Memorandum of Conversation, by the Chief of the Division of European Affairs (Moffat)
At Mr. Welles’s request, I asked Mr. Merchant Mahoney, the Canadian Chargé d’Affaires, to call in order to discuss with him the question of facilitating the training of Canadian pilots in American Governmental schools and airfields which Mr. Mahoney had raised with the Under Secretary on May 27.
I told Mr. Mahoney that the problem had been considered very carefully and sympathetically by the Secretary of State, the Under Secretary, the Chief of Staff, and others. The conclusions reached were that the apprehensions felt by Mr. Welles in his talk of May 27 were well founded. These apprehensions rested on two grounds, a practical one and a legal one.
As a practical matter, a project of training Canadian pilots in this country on a large scale obviously could not be carried on concurrently with a similar training program for our own air corps which contemplates using Army and Navy civilian facilities and personnel to the maximum. Apparently, the bottleneck is flying instructors and, to a lesser degree, training planes. Already in order to turn out the number of pilots we consider essential in 1941 and 1942 we are using as instructors all Army instructors, all qualified officers now in the Training Center and civilian schools, all qualified officers who could be made available by the suspension of miscellaneous activities, qualified civilian instructors, et cetera. Thus, any large-scale plan of training Canadian pilots would retard the work being done for us at the Training Centers, and the lack of additional flying instructors prevents the use of other military flying fields for training schools.
With regard to legal considerations, the legal advisers of the competent Government departments have held that if the pilots were members of the Canadian military or naval forces they could not be trained in this country without a violation of The Hague Convention No. V,13 nor, in their opinion, could such training be legalized short of amendment or denunciation of this international treaty. This, of course, would not apply to Canadian civilians, particularly if they came to this country for training without advance arrangement between Governments calling for such admissions in specific numbers or groups with a definite view of their later employment in a belligerent army; but the Chief of Staff has added that even these civilians could not be accepted as students at the Air Corps Training [Page 9] Centers without additional statutory authority (see Act of April 3, 193914).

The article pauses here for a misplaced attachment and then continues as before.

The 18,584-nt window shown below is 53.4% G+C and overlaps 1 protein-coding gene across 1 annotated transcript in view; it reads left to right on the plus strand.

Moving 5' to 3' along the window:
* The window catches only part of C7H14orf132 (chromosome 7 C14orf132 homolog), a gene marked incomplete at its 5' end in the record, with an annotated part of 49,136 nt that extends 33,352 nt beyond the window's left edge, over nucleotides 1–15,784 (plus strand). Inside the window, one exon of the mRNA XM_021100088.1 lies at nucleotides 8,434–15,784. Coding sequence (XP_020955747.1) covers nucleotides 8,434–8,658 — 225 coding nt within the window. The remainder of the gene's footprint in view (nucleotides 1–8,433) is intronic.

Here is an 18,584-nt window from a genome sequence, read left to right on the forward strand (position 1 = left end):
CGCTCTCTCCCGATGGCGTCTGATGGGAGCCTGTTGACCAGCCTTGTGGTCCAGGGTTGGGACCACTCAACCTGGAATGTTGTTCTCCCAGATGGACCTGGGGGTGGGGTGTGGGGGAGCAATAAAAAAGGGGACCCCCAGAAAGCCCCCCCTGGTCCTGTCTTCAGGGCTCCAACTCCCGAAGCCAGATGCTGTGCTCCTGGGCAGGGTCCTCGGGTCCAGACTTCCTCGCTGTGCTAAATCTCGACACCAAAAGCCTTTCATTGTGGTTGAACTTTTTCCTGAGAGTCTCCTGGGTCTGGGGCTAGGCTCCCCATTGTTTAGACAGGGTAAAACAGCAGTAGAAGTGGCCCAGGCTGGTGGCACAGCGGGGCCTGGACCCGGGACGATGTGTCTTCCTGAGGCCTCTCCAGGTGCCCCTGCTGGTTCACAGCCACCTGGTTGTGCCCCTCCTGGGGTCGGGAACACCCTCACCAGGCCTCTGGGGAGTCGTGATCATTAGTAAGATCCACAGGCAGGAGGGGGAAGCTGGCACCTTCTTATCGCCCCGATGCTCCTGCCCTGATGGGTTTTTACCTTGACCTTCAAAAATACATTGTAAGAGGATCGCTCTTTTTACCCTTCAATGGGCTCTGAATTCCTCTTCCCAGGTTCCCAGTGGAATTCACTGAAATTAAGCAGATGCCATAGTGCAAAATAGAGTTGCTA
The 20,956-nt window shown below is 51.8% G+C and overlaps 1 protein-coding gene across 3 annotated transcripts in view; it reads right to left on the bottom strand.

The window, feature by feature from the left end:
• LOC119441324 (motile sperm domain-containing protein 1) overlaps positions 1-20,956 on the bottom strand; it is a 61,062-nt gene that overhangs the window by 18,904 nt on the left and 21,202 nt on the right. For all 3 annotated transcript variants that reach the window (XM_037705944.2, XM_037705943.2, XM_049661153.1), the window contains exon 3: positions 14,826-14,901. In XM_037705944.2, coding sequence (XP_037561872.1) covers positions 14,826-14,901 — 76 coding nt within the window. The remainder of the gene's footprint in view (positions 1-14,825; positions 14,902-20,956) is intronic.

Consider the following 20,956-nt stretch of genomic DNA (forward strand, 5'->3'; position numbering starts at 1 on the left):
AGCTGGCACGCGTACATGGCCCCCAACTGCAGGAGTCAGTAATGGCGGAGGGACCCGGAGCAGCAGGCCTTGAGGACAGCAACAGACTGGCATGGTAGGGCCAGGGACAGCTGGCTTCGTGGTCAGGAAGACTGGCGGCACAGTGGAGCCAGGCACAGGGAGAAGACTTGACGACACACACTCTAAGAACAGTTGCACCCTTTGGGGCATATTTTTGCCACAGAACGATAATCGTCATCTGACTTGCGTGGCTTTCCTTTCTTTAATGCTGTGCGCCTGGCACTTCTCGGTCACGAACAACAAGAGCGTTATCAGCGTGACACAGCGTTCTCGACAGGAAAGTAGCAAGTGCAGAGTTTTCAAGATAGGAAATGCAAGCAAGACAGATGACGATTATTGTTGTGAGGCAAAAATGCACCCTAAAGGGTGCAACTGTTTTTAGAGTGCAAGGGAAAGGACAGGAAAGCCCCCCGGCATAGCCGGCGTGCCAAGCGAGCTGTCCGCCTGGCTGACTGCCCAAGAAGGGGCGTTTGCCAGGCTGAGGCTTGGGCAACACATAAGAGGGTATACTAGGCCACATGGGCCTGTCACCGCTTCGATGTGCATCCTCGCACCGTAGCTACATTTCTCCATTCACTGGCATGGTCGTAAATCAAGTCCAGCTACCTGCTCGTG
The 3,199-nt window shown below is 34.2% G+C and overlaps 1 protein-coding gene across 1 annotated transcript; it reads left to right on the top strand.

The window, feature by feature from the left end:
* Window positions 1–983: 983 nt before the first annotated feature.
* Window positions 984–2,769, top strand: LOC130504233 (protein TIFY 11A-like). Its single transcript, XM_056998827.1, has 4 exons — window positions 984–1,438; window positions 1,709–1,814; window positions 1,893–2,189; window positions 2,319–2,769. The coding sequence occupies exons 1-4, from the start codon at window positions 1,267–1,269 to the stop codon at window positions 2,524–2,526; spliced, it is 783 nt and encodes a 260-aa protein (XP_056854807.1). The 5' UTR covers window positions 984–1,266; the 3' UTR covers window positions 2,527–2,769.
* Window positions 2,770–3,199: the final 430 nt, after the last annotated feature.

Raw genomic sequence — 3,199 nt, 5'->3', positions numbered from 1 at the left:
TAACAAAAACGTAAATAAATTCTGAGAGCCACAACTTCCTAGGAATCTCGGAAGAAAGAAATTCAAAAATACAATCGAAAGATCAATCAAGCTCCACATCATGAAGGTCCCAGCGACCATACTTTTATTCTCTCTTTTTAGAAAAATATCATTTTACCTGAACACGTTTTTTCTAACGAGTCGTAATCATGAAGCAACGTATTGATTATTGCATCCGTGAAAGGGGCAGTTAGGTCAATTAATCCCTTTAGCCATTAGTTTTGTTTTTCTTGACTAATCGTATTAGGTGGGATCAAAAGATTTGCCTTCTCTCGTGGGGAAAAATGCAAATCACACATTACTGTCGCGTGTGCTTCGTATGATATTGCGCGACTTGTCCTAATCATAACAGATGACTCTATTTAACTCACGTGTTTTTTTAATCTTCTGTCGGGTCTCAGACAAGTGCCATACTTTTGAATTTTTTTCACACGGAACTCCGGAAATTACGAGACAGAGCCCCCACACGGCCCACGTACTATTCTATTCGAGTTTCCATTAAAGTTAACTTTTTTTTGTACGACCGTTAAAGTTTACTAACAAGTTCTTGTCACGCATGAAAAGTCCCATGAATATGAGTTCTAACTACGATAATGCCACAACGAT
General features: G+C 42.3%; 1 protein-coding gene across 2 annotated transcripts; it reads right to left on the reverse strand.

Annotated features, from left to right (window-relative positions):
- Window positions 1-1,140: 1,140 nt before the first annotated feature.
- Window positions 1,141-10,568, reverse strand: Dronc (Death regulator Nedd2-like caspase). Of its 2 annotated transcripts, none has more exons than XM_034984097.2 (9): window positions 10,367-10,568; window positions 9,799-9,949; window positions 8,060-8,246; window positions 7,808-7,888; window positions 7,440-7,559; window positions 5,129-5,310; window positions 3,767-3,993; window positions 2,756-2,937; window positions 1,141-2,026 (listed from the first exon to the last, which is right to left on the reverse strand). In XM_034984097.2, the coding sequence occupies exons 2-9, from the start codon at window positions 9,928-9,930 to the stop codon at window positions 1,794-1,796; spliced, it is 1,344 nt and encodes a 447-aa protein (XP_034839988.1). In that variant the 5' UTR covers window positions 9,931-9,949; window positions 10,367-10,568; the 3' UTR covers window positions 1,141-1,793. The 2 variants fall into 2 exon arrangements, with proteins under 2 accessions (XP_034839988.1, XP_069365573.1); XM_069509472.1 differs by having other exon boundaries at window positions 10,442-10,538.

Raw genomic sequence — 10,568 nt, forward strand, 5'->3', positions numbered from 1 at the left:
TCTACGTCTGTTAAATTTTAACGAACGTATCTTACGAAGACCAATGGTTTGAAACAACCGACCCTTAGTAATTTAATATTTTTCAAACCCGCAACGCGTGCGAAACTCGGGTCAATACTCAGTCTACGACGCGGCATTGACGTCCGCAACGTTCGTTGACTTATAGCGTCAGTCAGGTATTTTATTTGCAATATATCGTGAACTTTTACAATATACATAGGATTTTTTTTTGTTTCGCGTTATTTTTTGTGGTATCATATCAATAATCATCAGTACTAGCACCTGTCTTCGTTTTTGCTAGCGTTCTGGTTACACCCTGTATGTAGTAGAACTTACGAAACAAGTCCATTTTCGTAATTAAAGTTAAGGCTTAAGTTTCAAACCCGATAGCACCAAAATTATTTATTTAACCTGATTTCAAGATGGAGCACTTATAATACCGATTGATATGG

The conclusion reached by our military authorities, in which other Government officials concurred, was that irrespective of legal restrictions, the diversion of any considerable pilot production to the training of Canadian pilots would disrupt our own training program and would seriously delay bringing our own air defenses into a satisfactory state of readiness. It was therefore hoped that the Canadian authorities would choose not to press this particular request.
Mr. Mahoney stated that there seemed to be a slight difference of emphasis between the Canadian request and our reply. The Canadian request merely referred to “a number of aviators” to be trained, whereas our reply was based on a large-scale training project which he personally doubted was the case. The other shift in emphasis was that whereas the Canadian request had referred to “civilian training schools”, our reply referred to Army Training Centers. I told Mr. Mahoney that as I understood matters, the Training Centers were taking over all instructors and that there would be no civilian schools in the future.
Mr. Mahoney said that he would bring the information at once to the attention of Ottawa.